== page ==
MONTREAL -- The World Anti-Doping Agency says drug testers in Russia are being routinely obstructed by athletes and security services even as Russia tries to regain its place in Olympic track and field.
In a report published two days before a key vote on whether to readmit Russia's track team for the Rio Olympics, WADA says testers have been intimidated by officials from the FSB security service and that packages containing samples have been tampered with by Russian customs services.
Athletes have provided false information about their whereabouts, avoided drug testers at competitions, WADA says. In one case, an athlete attempted to give a fake urine sample using "a container inserted inside her body."
WADA also says it received reports that a "laboratory ... with centrifuge and other analytical equipment" was used by athletes during a Russian national wrestling championship.
Last week, Russian Sports Minister Vitaly Mutko denied allegations in a German documentary that he intervened to conceal a soccer player's positive drug test, dismissing the report as "laughable" and "implausible."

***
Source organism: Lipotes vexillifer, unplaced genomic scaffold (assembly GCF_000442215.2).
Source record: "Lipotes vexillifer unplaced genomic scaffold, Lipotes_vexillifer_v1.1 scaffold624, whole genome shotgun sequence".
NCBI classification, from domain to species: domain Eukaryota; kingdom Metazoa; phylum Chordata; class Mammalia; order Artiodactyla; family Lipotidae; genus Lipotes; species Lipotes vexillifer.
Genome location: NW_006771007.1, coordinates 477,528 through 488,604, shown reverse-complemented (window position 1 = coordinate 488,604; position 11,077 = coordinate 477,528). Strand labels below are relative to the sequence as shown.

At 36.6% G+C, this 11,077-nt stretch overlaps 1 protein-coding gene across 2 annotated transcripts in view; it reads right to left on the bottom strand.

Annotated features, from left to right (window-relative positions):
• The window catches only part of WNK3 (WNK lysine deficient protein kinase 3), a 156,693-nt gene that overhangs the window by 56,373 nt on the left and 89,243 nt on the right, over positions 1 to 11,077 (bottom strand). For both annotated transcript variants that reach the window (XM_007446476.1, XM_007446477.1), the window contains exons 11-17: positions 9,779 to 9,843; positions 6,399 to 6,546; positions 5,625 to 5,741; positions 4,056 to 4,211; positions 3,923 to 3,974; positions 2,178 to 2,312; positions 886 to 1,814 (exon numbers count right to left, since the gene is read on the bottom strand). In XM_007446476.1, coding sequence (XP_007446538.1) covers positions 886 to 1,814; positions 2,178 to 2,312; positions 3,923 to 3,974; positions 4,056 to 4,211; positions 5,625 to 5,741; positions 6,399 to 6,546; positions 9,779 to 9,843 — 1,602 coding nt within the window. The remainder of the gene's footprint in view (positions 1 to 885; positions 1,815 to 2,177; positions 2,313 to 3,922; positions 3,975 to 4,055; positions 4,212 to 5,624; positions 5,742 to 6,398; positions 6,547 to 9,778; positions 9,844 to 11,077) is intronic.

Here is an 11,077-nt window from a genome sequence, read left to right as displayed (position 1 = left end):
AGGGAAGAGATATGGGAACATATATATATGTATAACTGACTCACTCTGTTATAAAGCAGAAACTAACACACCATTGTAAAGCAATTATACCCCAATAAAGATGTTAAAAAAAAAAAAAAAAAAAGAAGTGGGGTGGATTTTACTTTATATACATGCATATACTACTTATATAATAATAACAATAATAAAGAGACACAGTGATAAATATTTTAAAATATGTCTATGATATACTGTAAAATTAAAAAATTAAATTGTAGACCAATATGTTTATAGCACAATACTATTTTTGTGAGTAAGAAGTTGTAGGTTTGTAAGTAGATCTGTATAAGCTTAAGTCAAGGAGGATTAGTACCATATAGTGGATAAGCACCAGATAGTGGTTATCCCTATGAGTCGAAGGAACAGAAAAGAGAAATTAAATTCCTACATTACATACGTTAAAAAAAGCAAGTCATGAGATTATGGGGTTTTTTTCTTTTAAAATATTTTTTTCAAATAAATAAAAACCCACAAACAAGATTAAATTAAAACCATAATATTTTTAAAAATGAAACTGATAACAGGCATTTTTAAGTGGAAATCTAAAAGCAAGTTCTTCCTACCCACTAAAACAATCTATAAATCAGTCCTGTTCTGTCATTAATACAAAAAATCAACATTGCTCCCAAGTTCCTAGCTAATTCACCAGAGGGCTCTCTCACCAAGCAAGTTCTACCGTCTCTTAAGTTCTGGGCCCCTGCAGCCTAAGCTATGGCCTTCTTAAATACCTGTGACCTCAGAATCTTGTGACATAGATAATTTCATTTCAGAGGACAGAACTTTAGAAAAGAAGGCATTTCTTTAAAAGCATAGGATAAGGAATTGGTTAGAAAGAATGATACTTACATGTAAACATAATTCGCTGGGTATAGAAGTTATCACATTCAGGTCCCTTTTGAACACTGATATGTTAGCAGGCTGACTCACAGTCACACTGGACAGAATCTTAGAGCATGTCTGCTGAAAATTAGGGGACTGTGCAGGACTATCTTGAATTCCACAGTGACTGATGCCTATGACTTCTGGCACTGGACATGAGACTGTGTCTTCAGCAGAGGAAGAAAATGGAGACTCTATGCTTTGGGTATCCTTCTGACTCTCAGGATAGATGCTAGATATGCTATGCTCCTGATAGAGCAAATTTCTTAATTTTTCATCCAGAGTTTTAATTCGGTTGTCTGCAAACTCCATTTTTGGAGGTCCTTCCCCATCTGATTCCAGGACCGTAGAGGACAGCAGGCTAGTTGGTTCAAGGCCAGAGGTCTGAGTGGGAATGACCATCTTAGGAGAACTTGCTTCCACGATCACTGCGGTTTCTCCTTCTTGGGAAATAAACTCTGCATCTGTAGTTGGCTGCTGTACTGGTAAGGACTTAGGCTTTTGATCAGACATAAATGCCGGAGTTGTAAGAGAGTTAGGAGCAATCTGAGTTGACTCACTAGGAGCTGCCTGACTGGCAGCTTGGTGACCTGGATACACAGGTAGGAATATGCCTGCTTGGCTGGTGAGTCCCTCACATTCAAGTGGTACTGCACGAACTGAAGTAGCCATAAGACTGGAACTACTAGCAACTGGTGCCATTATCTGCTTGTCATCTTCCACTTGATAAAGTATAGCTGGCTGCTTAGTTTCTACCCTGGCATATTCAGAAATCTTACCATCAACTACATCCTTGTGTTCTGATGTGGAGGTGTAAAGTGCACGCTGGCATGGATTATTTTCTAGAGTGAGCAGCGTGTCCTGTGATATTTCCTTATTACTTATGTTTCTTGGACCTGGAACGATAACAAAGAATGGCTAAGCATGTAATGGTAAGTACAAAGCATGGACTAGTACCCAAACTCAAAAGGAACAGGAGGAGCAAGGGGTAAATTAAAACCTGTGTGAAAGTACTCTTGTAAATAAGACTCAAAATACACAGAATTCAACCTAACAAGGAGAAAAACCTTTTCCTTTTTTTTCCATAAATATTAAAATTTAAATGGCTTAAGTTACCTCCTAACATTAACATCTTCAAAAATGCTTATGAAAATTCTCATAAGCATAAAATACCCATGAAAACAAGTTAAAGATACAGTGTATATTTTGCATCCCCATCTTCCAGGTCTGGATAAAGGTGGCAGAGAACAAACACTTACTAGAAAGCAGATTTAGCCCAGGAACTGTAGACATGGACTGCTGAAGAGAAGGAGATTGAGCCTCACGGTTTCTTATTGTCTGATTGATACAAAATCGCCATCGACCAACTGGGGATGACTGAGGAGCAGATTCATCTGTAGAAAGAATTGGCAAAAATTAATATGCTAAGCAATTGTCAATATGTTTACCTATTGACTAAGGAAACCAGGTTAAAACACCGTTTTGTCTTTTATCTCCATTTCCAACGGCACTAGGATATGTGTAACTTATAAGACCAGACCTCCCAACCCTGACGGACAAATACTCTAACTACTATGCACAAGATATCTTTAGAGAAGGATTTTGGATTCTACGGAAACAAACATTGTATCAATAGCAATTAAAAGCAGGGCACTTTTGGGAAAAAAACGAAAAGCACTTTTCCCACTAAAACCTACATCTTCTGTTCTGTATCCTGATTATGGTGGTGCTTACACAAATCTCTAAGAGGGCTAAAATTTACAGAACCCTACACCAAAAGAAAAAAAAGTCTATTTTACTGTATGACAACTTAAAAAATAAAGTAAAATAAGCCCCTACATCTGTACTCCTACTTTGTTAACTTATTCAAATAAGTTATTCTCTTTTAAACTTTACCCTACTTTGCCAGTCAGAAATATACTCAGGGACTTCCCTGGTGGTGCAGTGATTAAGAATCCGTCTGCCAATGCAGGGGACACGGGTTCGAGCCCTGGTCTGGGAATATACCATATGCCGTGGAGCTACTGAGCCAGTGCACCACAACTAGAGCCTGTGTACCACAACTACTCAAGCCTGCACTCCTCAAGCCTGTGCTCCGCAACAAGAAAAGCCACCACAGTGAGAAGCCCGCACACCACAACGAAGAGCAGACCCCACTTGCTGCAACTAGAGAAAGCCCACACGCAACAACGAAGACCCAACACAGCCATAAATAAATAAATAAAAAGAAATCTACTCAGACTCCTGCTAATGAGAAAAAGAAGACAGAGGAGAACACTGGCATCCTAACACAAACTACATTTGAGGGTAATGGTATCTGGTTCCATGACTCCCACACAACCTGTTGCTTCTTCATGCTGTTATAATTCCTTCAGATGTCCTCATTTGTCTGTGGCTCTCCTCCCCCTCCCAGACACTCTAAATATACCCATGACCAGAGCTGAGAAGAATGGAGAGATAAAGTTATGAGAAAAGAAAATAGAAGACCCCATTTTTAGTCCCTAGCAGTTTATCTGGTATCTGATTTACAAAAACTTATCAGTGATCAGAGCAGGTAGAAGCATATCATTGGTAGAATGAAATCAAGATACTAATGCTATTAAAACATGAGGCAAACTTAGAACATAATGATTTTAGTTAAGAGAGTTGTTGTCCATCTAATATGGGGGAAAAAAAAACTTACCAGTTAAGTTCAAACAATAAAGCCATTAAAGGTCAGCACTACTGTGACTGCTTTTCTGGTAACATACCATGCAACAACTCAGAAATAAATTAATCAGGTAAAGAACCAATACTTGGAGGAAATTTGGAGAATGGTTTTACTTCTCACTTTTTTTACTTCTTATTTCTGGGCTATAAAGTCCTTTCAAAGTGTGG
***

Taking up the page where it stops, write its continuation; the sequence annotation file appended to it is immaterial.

The documentary, aired last week by German broadcaster ARD, showed what it said were Mutko's initials on a document as proof that the minister helped to cover up a positive test of an unidentified player of the Krasnodar soccer team.
"The initials could be somebody else's," Mutko said in comments carried by the Tass news agency. "Thousands of people use me as a reference. How can I help somebody to cover up something? Destroy it myself? This is laughable and implausible."
Mutko argued the documentary could have been aimed to show that Russia's anti-doping efforts "were not genuine." It came at a time when Russia is hoping the IAAF will lift its suspension of Russia's track and field athletes in time to compete in the Olympics in Rio de Janeiro.
Dmitry Peskov, the spokesman for President Vladimir Putin, indicated last week that the Kremlin treats the ARD allegations as libel and stands by Mutko.